In his new book Get Rich Carefully, CNBC's Mad Money host, Jim Cramer, gives readers his advice on how to find value in the stock market even during times of severe volatility. For investors looking for long-term growth, his 10 commandments on stock picking can help investors assess the key fundamentals necessary to gauge growth potential.
When I make my highest-growth stock selections, I like to go through an exercise that illuminates the strengths and weaknesses of these kinds of companies. I think I have it down to a system, and I want to share my methods with you so you can use the same methods to measure uber-growth stocks. It's my ten-point test that I use every day to isolate my favorite stocks for my favorite themes. Grade your stocks on a scale of 1 to 10-—10 being the best—and then add them up to see which wins. In a diversified ten-stock portfolio you must limit how many of these super-growth stocks you can own because they do tend to trade together as if they are in their own cohort, even though they might originate from different sectors. Just go for the one or two that trump the others.
First test: Is there potential for multiyear growth that we can put a value on, a clear growth path that provides long-term visibility with multiple revenue streams?
Second test: Is the total addressable market big enough for the companies to sustain their growth?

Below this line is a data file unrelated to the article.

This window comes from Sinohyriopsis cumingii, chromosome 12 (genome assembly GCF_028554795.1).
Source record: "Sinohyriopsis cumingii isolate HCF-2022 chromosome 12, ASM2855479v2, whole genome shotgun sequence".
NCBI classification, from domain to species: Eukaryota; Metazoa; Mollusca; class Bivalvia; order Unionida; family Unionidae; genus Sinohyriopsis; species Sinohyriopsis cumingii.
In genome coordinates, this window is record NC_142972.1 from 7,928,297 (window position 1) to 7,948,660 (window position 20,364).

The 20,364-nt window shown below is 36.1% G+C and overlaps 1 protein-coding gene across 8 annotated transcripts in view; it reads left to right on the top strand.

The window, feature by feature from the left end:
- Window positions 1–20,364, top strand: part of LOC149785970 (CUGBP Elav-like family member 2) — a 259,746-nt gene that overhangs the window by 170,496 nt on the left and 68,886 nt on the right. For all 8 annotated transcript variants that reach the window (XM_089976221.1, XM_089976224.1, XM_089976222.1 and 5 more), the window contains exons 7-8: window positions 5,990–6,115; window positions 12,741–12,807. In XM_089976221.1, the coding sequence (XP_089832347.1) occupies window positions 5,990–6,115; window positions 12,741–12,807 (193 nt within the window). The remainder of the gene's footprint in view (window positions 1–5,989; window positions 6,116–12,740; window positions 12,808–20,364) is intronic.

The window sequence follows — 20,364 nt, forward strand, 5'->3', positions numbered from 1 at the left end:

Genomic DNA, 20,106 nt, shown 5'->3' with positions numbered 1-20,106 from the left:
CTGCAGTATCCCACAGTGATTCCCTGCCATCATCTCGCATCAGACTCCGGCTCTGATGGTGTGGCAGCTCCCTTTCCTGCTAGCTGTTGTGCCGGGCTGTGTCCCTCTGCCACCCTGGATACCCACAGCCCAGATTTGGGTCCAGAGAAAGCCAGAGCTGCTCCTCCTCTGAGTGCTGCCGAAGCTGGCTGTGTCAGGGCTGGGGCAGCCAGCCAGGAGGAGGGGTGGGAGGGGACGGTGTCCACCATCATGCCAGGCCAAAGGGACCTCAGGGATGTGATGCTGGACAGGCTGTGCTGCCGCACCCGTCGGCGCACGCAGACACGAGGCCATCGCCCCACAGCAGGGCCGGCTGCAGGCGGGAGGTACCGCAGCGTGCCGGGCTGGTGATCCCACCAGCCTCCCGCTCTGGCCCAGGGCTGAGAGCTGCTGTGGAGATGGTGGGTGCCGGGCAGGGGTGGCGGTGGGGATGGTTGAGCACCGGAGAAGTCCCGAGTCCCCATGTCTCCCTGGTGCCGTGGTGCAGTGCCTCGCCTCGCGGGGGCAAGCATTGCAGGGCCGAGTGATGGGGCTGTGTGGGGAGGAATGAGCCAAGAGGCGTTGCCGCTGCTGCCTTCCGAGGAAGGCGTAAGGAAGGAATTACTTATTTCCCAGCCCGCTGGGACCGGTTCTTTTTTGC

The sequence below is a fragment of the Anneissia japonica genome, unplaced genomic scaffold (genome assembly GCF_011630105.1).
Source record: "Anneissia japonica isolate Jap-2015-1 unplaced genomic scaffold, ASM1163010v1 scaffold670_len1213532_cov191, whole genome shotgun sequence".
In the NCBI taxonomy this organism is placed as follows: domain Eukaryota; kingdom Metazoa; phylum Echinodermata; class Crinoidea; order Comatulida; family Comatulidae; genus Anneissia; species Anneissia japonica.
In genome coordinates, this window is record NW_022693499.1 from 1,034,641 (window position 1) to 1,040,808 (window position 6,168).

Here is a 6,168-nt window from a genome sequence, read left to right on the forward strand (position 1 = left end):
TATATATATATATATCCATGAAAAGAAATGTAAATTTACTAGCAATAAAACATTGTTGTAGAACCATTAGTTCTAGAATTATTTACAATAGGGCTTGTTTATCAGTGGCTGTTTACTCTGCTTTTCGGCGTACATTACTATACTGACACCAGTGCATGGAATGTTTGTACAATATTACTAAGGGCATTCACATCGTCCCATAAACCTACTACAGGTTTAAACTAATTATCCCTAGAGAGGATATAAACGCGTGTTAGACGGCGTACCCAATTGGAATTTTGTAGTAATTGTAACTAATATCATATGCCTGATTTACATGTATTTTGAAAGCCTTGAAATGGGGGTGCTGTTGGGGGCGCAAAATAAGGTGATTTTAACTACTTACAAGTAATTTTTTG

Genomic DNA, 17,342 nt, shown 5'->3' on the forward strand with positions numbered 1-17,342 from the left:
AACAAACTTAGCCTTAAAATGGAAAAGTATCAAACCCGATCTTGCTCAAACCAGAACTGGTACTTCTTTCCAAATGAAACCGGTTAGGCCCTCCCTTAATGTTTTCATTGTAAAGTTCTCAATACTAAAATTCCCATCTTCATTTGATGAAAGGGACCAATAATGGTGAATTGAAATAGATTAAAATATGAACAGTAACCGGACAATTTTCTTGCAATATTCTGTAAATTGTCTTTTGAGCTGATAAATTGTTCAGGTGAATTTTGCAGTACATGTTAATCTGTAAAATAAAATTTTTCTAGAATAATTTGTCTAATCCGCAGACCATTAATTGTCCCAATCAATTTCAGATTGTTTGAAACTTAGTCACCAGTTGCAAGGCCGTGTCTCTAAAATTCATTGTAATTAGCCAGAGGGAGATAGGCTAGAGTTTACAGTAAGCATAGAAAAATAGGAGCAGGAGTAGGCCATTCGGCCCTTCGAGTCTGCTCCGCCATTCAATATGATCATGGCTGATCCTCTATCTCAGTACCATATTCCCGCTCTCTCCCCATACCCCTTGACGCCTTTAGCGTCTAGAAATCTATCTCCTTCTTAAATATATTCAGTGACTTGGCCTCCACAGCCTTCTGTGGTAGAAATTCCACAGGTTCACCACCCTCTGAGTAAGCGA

Third test: Does the company have the ability to stay competitive?
Fourth test: Is there a possibility for the company to return capital over time, through either dividends or well-timed buybacks? Or does the company have such a well-defined growth plan that it can just continue to pile money into the business to get consistent or accelerated revenue growth?
Fifth test: Can the company expand internationally?
Sixth test: Can the balance sheet support strong growth?
Seventh test: Is the stock expensive on the out years?
Eighth test: Does the company have the right management?
Ninth test: Does the company need macro growth to meet the numbers?
Tenth test: Can the company maintain or grow its margins?
I know that answering these ten questions before you pull the trigger on a stock is laborious, but as I point out, this is not an exercise in getting rich quick, it is about getting rich over time, and when I say you have to do the homework before you buy a stock, and you have to continue to do it even after you have bought it, you know which questions you have to ask when you do that homework. There are no shortcuts to great wealth. I sure didn't take any. You shouldn't either.
Text copyright © 2013 by J.J. Cramer & Co. From JIM CRAMER'S GET RICH CAREFULLY, reprinted with permission from Blue Rider Press, a member of Penguin Group (USA) LLC.